NO SECTOR now more direly needs community than education.
Jaclupan National High School (JNHS) in the hinterland of Talisay reached out for assistance to ensure that their students, without means or access to digital learning, continue to learn when classes open soon under pandemic protocols that prohibit face-to-face learning.
And the community did not disappoint. The Ford Ranger Cebu Group (FRCG) recently donated 100 transistor radio sets for the JNHS students to use in monitoring the modules transmitted by their teachers through the school-based radio hub, reported Wenilyn B. Sabalo on Sept. 6 in SunStar Cebu.
A group of car enthusiasts, the FRCG chose to donate to the JNHS after reading in SunStar Cebu about the initiative of principal Eamon Alido and the JNHS teachers to use radio-based instruction (RBI) after a majority of students and parents expressed their preference for this due to the physical isolation of the barangay and limited access to digital media.
The first in Central Visayas to pilot the RBI, the JNHS secured a radio frequency modulation (FM) broadcast band and installed a radio booth in the school through the assistance of several individuals and groups.
The school launched a Teachers’ Program Initiative (TPI) to secure brand-new or used transistor radio sets for the less privileged, composing more than the majority of their 1,632 enrollees.
Other citizens donated transistor radios or cash. Rhea Gullas, wife of Talisay City Mayor Gerald Anthony Gullas Jr., also pledged to donate transistor radios.
Alido told SunStar Cebu that the first batch of transistor radios, purchased at P290 each, will be prioritized for students living farthest from the school. The RBI mode benefits students who otherwise have to walk long distances to attend in-school classes.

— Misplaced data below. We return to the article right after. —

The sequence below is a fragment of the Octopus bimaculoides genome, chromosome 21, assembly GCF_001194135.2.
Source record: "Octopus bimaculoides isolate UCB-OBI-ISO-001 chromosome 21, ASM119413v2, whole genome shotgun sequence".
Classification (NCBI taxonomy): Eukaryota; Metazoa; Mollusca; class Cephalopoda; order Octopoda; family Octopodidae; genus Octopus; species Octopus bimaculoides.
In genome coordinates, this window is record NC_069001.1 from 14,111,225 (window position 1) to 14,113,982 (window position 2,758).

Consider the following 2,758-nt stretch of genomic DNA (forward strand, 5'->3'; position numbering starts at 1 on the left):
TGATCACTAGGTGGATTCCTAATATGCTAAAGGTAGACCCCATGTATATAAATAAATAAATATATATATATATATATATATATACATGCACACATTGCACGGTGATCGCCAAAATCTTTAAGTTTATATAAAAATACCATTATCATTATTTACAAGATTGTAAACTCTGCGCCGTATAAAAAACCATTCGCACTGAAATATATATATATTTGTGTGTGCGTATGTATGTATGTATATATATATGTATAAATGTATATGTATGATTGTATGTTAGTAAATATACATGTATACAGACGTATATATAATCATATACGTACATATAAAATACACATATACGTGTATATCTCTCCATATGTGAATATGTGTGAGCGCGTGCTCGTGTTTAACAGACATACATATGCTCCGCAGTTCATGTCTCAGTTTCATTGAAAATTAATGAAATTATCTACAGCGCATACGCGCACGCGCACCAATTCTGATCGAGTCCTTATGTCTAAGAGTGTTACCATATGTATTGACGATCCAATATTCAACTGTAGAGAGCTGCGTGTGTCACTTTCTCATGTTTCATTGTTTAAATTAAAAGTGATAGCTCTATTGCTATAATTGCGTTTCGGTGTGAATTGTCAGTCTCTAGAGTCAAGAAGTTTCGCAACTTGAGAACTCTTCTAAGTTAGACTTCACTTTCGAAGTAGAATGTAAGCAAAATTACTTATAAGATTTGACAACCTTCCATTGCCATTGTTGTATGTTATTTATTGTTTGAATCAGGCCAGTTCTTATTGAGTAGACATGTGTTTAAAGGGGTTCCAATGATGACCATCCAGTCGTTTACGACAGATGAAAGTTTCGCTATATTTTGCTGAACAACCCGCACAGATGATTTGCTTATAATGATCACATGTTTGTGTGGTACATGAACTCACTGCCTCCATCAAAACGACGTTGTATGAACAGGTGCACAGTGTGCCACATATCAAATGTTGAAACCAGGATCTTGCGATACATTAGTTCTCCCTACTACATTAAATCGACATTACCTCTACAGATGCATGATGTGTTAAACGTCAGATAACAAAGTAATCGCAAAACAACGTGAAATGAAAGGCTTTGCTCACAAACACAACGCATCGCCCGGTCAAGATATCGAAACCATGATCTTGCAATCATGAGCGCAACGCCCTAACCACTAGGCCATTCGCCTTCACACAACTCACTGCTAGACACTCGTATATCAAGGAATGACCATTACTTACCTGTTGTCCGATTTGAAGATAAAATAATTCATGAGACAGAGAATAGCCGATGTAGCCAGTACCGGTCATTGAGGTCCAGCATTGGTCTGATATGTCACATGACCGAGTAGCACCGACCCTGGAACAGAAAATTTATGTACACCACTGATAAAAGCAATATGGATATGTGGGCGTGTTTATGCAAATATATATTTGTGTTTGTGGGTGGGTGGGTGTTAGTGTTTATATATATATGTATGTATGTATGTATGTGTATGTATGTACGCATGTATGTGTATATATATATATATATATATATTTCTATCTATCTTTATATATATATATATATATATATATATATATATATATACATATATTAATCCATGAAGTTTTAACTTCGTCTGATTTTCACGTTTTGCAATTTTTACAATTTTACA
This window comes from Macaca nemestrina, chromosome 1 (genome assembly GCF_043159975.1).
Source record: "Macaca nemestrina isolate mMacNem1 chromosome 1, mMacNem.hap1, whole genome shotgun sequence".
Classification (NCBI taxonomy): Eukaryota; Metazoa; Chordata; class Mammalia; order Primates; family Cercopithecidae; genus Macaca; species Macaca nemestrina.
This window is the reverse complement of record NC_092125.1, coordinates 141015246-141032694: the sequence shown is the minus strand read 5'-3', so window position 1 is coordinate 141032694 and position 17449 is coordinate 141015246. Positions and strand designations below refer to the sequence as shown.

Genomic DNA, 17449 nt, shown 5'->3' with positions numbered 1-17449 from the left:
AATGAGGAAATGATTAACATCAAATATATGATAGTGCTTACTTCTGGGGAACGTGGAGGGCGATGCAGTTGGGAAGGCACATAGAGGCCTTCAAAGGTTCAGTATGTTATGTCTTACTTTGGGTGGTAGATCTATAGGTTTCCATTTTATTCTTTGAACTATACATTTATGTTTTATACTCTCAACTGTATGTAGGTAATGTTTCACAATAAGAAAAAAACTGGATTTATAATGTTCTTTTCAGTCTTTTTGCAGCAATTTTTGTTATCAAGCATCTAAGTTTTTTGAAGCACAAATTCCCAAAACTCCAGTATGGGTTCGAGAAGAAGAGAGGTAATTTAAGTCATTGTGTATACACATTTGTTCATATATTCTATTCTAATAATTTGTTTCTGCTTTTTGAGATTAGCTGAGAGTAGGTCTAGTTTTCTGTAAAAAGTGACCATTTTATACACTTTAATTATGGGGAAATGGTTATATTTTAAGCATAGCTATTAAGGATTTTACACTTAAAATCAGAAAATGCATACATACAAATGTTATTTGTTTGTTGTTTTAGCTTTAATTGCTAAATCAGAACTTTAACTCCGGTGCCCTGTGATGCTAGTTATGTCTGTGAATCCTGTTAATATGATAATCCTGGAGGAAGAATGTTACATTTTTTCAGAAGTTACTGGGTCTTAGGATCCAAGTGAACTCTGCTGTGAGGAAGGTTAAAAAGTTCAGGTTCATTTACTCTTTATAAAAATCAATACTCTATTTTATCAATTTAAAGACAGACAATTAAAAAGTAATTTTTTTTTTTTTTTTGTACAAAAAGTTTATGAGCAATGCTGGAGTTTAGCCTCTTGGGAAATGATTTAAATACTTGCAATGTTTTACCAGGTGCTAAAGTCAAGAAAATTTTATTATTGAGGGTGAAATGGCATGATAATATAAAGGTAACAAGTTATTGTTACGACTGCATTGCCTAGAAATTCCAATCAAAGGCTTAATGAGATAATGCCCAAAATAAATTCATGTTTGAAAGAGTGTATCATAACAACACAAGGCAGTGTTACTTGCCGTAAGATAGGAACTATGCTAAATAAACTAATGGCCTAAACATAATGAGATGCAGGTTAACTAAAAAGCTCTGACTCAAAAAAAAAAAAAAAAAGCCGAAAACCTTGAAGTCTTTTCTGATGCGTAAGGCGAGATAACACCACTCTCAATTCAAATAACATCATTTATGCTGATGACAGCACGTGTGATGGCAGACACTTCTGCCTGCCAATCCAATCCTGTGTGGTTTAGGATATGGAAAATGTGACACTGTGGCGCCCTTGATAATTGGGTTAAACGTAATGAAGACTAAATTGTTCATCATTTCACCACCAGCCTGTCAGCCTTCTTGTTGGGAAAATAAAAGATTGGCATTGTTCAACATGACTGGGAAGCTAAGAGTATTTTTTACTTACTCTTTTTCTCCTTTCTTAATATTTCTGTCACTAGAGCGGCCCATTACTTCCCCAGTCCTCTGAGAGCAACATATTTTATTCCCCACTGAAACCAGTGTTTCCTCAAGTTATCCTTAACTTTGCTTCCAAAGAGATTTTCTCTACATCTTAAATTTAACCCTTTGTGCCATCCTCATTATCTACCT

The JNHS FM radio hub has potentials for becoming a community medium. Principal Alido is inviting other public schools to air public service announcements during the noontime break in between transmissions of the instructional broadcasts.
To sustain remote learning when classes begin on Sept. 10, alumni, students, and mentors are tapping civil society to boost the connectivity of Communication enrollees at the University of the Philippines (UP) Cebu.
Posting on social media, the non-profit organization Communicators of UP Cebu Alumni Association, the Comm-UP Student Organization and the faculty of the Communication, Art and Design College (CCAD) of UP Cebu launched “Abag sa Pagtungha” to solicit used or new gadgets and cash donations to help the online learning of Communication students.
A donation of P500 and P1,000 can cover online support for 25 and 50 students, respectively, according to an “Abag sa Pagtungha” Sept. 1 post.
The pandemic-caused recession has led to the exodus of many students from private learning institutions to public colleges and universities. However, based on survey, more than the majority of enrollees have inadequate resources or funds for the successful transition to remote learning, wrote Jeruel Roa, the Communication program representative of the UP Alumni Association Cebu Chapter, in a post published on Facebook.
For transparency and accountability, Roa wrote that cash donations may be channeled through UP’s “Kaagapay sa Pag-aaral ng Iskolar ng Bayan” program.
The latest stakeholder to respond to the “Abag sa Pagtungha” campaign is telecommunications company Smart Communications Inc., which donated Smart Pocket WiFi devices for the UP Cebu Communication students. The company also donated similar gadgets for the College of Management in the UP Visayas.
“(W)e must do our share to help ensure that there will be no students left behind in the learning process,” CCAD professor and Communications program coordinator Jason Baguia noted in an article posted on the Facebook page of the Communicators of UP Cebu Alumni Association.